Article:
A deposition is the gathering of sworn verbal testimony under oath. Except for communications that are protected by attorney/client privilege and the 5th amendment right against self-incrimination, witnesses are required to answer deposition questions. If a lawyer feels that a question is confusing, misstates testimony, lacks foundation, or assumes facts not in evidence, it is proper for an objection to be lodged before the question is answered. In most instances, the objection should simply be, “I object to the form of the question.” This alerts the deposing lawyer that there may be a problem with the question. However, unless the lawyer invites the objecting attorney to explain or clarify the objection, nothing more should be said. Unfortunately, some lawyers abuse the right to object by not only explaining and clarifying without been asked to do so, they also suggest the response the witness should make. This obstructs the fact gathering process and is prohibited by various authorities.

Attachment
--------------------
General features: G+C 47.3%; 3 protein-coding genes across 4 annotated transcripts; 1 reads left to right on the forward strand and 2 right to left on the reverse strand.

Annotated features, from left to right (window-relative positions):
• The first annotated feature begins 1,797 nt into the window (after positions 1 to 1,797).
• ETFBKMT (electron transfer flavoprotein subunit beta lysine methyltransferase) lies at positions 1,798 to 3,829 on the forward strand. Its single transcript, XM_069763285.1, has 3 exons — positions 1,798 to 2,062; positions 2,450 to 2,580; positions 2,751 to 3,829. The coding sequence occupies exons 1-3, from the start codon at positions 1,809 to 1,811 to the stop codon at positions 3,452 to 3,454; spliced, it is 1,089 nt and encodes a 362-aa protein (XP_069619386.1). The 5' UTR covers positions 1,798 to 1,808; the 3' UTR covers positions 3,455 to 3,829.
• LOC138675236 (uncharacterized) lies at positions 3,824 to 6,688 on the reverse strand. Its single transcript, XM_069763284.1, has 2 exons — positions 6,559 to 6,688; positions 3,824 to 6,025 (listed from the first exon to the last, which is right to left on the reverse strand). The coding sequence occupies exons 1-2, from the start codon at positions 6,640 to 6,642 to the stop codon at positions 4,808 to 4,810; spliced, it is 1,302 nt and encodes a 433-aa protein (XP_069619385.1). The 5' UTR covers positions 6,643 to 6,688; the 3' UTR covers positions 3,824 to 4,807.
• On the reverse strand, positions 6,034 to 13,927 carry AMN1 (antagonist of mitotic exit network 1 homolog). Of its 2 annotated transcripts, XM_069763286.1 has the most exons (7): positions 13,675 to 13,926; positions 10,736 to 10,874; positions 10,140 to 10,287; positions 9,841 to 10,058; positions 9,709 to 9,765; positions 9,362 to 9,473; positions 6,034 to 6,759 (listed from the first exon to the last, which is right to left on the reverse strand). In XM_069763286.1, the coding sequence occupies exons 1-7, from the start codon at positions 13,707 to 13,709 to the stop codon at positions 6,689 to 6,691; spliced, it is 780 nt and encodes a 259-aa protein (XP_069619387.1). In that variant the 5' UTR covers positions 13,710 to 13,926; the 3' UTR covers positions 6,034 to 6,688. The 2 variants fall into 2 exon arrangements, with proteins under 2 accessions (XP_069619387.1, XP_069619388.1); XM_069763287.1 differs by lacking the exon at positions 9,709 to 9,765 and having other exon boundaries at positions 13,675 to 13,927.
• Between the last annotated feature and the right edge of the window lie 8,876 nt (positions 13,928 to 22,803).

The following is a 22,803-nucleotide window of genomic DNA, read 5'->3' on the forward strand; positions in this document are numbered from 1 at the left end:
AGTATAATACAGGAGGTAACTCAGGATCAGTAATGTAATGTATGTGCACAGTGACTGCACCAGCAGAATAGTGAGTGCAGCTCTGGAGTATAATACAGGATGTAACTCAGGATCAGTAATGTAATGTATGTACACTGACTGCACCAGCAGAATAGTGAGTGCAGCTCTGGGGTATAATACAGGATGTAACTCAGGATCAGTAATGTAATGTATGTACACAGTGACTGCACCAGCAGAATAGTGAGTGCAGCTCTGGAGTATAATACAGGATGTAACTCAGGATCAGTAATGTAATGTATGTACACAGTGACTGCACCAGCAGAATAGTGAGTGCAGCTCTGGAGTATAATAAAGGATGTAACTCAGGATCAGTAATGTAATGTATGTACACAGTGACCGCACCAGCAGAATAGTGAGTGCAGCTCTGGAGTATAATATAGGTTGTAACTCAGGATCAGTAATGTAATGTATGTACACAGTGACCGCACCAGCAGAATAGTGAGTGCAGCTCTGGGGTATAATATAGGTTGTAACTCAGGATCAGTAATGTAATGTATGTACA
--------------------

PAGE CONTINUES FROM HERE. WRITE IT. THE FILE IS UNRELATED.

It is difficult to keep disagreeable attorneys from staying in bounds during depositions. One solution is to warn the attorney and if the abuse continues, try to get the presiding judge on the telephone to issue a ruling on the spot. Sanctions can be sought after the deposition, but the cat is out of the bag by then.
Here is the ammunition:
- Section E.8. of the Florida Bar’s Guidelines for Professional Conduct: This guideline instructs use of the language, “I object to the form of the question,” and counsels against speaking objections that “coach the deponent or suggest answers.” The guide urges the courts to “take stern action to put a stop to such practices and to serve as a deterrent to others.”
- Section E.11: Tells attorneys to refrain from making self-serving speeches during deposition.
- Florida Rule of Civil Procedure 1.310(c): Provides that “Any objection during a deposition shall be stated concisely and in a nonargumentative and nonsuggestive manner.”
- The Haskell Co. v. Georgia Pacific Corp., 684 So.2d 297 (Fla. 5th DCA 1996).
- Federal Rule of Civil Procedure 30(c)(2): Provides that objections “be stated concisely and in a nonargumentative and nonsuggestive manner.”
- Southern District of Florida Administrative Order 96-36: This Order adopts the